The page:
Global inequalities and social exclusion

I just read in the week that 40% of 8-15 year olds in the UK have never been on a plane. Now this might be due to parental choice, but I imagine it also has something to do with parents not being able to afford it. Think about it – surely 40% of families don’t choose to avoid a fly-to destination for 8-15 years? The poverty hypothesis also seems sensible given that 12.5 million people in the UK live below the government’s poverty line.  

While the measure lacks validity on its own, in combination with other evidence, I take this as another indicator of the extent of inequality in the United Kingdom. It is also a useful demonstration of how few people are able to afford even a sniff of luxury.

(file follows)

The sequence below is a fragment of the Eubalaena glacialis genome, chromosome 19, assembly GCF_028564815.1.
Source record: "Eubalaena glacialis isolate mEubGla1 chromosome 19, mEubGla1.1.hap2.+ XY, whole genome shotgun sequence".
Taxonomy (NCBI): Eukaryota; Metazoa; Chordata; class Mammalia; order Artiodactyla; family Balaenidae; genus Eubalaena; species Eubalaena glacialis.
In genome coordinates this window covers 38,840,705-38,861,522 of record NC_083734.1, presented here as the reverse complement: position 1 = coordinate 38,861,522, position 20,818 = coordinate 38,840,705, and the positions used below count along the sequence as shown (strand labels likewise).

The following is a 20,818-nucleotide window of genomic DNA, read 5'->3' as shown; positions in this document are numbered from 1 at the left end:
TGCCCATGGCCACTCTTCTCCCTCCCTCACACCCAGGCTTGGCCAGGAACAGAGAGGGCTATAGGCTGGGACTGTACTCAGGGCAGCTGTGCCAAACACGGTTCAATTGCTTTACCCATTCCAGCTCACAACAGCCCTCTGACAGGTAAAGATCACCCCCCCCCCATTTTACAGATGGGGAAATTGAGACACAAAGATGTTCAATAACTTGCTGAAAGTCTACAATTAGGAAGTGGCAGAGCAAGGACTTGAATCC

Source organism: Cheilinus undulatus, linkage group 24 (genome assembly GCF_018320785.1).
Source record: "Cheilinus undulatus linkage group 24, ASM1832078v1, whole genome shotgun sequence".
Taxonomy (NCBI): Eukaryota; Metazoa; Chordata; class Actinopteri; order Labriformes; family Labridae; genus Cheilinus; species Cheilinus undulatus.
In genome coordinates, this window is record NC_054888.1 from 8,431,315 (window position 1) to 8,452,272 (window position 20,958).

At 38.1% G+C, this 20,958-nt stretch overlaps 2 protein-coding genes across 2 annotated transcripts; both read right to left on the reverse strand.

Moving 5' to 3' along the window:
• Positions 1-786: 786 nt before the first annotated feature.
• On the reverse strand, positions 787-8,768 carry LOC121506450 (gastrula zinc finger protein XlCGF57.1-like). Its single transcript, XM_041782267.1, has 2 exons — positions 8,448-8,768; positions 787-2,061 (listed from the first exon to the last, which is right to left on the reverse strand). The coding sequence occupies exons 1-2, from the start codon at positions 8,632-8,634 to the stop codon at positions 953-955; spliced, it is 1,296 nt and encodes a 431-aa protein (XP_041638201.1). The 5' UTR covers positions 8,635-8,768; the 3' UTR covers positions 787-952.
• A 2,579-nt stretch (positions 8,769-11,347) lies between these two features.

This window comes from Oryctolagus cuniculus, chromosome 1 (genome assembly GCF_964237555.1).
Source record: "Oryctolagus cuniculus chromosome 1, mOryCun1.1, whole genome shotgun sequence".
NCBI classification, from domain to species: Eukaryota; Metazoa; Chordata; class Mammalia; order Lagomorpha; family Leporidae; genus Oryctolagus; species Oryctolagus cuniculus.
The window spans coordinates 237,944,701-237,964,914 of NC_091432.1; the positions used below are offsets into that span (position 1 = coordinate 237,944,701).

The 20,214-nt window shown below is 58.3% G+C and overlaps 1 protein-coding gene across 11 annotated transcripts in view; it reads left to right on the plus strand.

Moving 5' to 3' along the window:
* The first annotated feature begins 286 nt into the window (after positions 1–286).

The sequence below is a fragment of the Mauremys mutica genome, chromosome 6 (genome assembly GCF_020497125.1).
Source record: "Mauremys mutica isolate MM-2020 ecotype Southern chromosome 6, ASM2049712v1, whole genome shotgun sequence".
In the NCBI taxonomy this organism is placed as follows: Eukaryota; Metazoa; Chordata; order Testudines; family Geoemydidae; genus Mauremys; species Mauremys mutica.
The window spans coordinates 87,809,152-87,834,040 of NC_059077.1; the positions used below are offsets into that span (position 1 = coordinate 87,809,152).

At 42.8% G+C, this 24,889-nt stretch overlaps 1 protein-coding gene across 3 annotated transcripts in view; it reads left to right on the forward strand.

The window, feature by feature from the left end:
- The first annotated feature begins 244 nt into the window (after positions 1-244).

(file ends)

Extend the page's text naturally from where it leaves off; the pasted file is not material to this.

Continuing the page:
Obscene - The world's most expensive house
Obscene - The world's most expensive house

Meanwhile, also in the week, two examples of people having too much money – firstly, Mukesh Ambani, India’s richest man, has built the world’s most expensive house , overlooking the slums of Mumbai – no doubt increasing the sense of social exlusion that the slum dwellers already experience there.

Different pieces of evidence demonstrating that the degree  of inequality in this world has just gone way too far.

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